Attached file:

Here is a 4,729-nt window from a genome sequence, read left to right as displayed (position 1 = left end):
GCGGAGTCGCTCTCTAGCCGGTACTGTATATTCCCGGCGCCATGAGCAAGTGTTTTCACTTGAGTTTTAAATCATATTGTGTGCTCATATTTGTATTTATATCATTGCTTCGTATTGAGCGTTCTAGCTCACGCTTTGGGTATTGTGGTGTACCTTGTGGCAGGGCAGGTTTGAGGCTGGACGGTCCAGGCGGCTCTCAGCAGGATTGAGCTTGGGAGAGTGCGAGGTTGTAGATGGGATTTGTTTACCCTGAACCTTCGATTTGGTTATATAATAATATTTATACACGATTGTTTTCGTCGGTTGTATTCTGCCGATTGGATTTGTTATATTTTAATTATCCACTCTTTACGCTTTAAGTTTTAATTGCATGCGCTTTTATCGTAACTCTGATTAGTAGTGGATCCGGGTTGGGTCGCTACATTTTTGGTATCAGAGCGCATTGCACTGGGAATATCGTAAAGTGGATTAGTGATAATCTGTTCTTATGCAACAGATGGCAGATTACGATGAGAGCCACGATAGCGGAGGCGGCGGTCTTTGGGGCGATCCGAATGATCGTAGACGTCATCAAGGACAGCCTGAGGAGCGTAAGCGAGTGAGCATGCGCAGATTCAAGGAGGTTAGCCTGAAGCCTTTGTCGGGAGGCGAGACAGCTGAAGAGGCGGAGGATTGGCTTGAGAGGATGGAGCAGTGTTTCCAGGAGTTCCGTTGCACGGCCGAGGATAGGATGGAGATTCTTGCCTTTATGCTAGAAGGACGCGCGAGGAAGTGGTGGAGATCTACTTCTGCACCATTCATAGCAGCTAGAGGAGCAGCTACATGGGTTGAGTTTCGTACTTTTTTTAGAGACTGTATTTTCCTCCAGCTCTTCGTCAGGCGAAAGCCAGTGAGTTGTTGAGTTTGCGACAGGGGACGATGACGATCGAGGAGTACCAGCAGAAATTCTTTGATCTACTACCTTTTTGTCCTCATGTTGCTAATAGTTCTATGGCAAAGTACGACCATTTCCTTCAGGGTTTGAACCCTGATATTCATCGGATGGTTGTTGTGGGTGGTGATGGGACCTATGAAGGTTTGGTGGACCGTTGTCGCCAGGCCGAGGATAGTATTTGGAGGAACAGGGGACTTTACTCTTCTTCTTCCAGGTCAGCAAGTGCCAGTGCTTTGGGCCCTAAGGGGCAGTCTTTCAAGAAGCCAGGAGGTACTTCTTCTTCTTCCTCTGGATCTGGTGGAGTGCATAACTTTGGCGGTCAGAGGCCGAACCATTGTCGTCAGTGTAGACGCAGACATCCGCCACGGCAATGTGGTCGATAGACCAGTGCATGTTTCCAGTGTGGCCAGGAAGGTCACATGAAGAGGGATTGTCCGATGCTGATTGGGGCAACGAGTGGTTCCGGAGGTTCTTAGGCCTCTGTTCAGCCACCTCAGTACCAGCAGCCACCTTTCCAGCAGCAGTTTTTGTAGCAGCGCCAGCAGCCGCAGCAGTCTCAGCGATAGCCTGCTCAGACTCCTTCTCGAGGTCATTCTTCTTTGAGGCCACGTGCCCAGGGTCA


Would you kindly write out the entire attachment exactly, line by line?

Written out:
Here is a 4,729-nt window from a genome sequence, read left to right as displayed (position 1 = left end):
GCGGAGTCGCTCTCTAGCCGGTACTGTATATTCCCGGCGCCATGAGCAAGTGTTTTCACTTGAGTTTTAAATCATATTGTGTGCTCATATTTGTATTTATATCATTGCTTCGTATTGAGCGTTCTAGCTCACGCTTTGGGTATTGTGGTGTACCTTGTGGCAGGGCAGGTTTGAGGCTGGACGGTCCAGGCGGCTCTCAGCAGGATTGAGCTTGGGAGAGTGCGAGGTTGTAGATGGGATTTGTTTACCCTGAACCTTCGATTTGGTTATATAATAATATTTATACACGATTGTTTTCGTCGGTTGTATTCTGCCGATTGGATTTGTTATATTTTAATTATCCACTCTTTACGCTTTAAGTTTTAATTGCATGCGCTTTTATCGTAACTCTGATTAGTAGTGGATCCGGGTTGGGTCGCTACATTTTTGGTATCAGAGCGCATTGCACTGGGAATATCGTAAAGTGGATTAGTGATAATCTGTTCTTATGCAACAGATGGCAGATTACGATGAGAGCCACGATAGCGGAGGCGGCGGTCTTTGGGGCGATCCGAATGATCGTAGACGTCATCAAGGACAGCCTGAGGAGCGTAAGCGAGTGAGCATGCGCAGATTCAAGGAGGTTAGCCTGAAGCCTTTGTCGGGAGGCGAGACAGCTGAAGAGGCGGAGGATTGGCTTGAGAGGATGGAGCAGTGTTTCCAGGAGTTCCGTTGCACGGCCGAGGATAGGATGGAGATTCTTGCCTTTATGCTAGAAGGACGCGCGAGGAAGTGGTGGAGATCTACTTCTGCACCATTCATAGCAGCTAGAGGAGCAGCTACATGGGTTGAGTTTCGTACTTTTTTTAGAGACTGTATTTTCCTCCAGCTCTTCGTCAGGCGAAAGCCAGTGAGTTGTTGAGTTTGCGACAGGGGACGATGACGATCGAGGAGTACCAGCAGAAATTCTTTGATCTACTACCTTTTTGTCCTCATGTTGCTAATAGTTCTATGGCAAAGTACGACCATTTCCTTCAGGGTTTGAACCCTGATATTCATCGGATGGTTGTTGTGGGTGGTGATGGGACCTATGAAGGTTTGGTGGACCGTTGTCGCCAGGCCGAGGATAGTATTTGGAGGAACAGGGGACTTTACTCTTCTTCTTCCAGGTCAGCAAGTGCCAGTGCTTTGGGCCCTAAGGGGCAGTCTTTCAAGAAGCCAGGAGGTACTTCTTCTTCTTCCTCTGGATCTGGTGGAGTGCATAACTTTGGCGGTCAGAGGCCGAACCATTGTCGTCAGTGTAGACGCAGACATCCGCCACGGCAATGTGGTCGATAGACCAGTGCATGTTTCCAGTGTGGCCAGGAAGGTCACATGAAGAGGGATTGTCCGATGCTGATTGGGGCAACGAGTGGTTCCGGAGGTTCTTAGGCCTCTGTTCAGCCACCTCAGTACCAGCAGCCACCTTTCCAGCAGCAGTTTTTGTAGCAGCGCCAGCAGCCGCAGCAGTCTCAGCGATAGCCTGCTCAGACTCCTTCTCGAGGTCATTCTTCTTTGAGGCCACGTGCCCAGGGTCA